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Ancient Egypt: Amazing find of 3,000-year-old ancient Egyptian mummies

A mega-rare large group of sarcophagi has been recovered, dating back thousands of years.
Egyptology experts are seriously excited after a rare treasure trove has been found of really well-preserved ancient wooden sarcophagi, or coffins.
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The 30 wooden coffins, whose brightly-coloured decorations are still visible, were found in the heart of ancient Egypt - in the Valley of the Kings in Luxor.
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Experts have been showing off the discovery which was made at Asasif, a necropolis (a large, specially-designed cemetery) on the west bank of the River Nile. “It is the first large human coffin cache ever discovered since the end of the 19th century,” said the Egyptian Antiquities Minister Khaled El-Enany.
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The wooden coffins contain mummies of men, women and children, and are believed to have belonged to the families of high priests.
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The find is the largest of its kind in over a century. By studying the coffins, experts hope to find out loads more about ancient Egyptian society and also about the workshops and skilled artists who made these detailed and colourful coffins.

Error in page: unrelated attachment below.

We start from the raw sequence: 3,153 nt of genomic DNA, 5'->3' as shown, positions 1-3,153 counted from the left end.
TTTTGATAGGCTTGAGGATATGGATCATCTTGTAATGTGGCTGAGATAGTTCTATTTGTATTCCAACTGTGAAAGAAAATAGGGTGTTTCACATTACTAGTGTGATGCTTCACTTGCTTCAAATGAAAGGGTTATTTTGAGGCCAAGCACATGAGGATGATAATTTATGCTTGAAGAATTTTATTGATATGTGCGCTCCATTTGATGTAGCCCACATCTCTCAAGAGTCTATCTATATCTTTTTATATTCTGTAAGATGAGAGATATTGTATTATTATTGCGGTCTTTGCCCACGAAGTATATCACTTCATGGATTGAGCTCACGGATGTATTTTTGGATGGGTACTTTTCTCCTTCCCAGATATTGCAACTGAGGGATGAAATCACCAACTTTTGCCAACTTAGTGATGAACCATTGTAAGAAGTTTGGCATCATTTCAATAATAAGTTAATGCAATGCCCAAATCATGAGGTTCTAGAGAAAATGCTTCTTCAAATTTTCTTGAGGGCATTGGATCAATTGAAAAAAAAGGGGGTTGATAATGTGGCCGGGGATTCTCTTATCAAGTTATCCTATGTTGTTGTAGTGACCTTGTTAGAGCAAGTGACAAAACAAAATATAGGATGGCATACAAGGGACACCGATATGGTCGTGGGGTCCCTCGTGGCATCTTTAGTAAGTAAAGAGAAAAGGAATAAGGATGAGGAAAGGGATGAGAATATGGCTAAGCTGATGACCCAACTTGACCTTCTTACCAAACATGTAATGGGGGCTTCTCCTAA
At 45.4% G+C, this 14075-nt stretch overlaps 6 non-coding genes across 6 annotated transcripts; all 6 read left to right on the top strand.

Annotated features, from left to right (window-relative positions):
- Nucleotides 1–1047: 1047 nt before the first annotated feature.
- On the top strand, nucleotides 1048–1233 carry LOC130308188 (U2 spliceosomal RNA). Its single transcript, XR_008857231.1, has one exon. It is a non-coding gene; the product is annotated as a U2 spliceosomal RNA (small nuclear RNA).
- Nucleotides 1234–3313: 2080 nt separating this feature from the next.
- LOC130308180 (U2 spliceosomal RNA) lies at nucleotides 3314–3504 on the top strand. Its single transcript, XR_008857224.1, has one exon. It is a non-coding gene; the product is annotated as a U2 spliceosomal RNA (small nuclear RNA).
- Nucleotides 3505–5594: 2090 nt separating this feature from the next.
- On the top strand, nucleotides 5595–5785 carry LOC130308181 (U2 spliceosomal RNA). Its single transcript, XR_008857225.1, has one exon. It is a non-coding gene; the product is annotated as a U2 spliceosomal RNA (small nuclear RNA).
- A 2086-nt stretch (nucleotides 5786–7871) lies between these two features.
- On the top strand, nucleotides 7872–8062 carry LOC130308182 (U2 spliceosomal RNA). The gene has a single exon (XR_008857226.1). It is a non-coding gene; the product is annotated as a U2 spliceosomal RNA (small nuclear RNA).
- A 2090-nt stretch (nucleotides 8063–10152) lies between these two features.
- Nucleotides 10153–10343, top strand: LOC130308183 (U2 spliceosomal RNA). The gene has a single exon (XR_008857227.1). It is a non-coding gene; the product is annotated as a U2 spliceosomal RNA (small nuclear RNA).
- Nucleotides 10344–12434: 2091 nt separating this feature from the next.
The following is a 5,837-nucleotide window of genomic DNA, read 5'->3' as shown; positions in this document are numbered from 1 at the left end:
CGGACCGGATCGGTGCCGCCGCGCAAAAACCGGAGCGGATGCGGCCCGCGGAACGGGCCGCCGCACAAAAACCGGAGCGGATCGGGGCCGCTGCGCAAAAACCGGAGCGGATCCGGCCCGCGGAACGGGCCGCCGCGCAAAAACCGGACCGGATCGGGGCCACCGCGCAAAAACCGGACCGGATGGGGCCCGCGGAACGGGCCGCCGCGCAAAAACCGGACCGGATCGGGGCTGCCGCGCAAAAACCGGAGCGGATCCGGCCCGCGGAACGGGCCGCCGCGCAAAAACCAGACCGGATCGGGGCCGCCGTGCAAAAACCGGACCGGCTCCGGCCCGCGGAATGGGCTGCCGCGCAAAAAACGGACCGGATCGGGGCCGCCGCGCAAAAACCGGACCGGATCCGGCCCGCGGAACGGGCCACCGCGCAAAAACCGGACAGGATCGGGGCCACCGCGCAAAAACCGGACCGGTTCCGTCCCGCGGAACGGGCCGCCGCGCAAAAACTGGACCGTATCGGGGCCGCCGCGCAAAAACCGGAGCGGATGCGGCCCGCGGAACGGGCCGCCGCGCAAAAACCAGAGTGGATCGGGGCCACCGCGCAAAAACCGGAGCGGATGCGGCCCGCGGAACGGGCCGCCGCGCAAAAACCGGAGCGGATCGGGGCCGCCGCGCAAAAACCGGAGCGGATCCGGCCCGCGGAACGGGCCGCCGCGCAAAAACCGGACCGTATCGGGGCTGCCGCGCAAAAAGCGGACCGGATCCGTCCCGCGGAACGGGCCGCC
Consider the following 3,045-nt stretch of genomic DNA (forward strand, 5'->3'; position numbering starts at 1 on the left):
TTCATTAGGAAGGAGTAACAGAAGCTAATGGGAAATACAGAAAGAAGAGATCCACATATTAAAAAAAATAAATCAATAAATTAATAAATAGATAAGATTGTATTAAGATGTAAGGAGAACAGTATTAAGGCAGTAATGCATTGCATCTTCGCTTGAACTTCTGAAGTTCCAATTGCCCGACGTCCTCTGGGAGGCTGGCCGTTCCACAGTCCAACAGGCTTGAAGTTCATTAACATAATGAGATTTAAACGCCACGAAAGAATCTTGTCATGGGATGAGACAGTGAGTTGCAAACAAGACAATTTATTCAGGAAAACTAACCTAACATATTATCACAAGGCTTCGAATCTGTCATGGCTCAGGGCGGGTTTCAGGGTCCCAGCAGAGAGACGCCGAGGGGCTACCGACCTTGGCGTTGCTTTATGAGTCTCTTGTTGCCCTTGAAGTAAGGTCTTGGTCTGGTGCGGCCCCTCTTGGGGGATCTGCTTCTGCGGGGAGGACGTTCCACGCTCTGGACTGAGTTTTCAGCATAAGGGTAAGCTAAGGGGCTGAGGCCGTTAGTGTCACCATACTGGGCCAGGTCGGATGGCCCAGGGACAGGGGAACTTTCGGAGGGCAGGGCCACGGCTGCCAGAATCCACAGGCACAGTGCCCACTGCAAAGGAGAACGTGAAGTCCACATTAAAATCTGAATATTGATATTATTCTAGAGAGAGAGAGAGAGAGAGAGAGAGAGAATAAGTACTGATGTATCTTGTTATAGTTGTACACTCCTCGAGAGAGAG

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The coffins were for men, women and children from the 22nd dynasty (945-715 BC) and it is believed they were collected and hidden by a priest for fear of being looted.
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The announcement was made against the backdrop of the Hatshepsut Temple. Made for the burial of Pharoah Hatshepsut, the huge three-level temple is considered to be one of the most important monuments of ancient Egypt.
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When they were discovered last week, the coffins were in two layers, with 18 coffins on top of 12 others. Experts said the men were buried with their hands closed but the women were buried with their hands open.
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Further excavations are underway in the nearby area, which includes tombs dating back to the Middle, New Kingdom and Late Periods of ancient Egyptian history (1994 BC to 332 BC).
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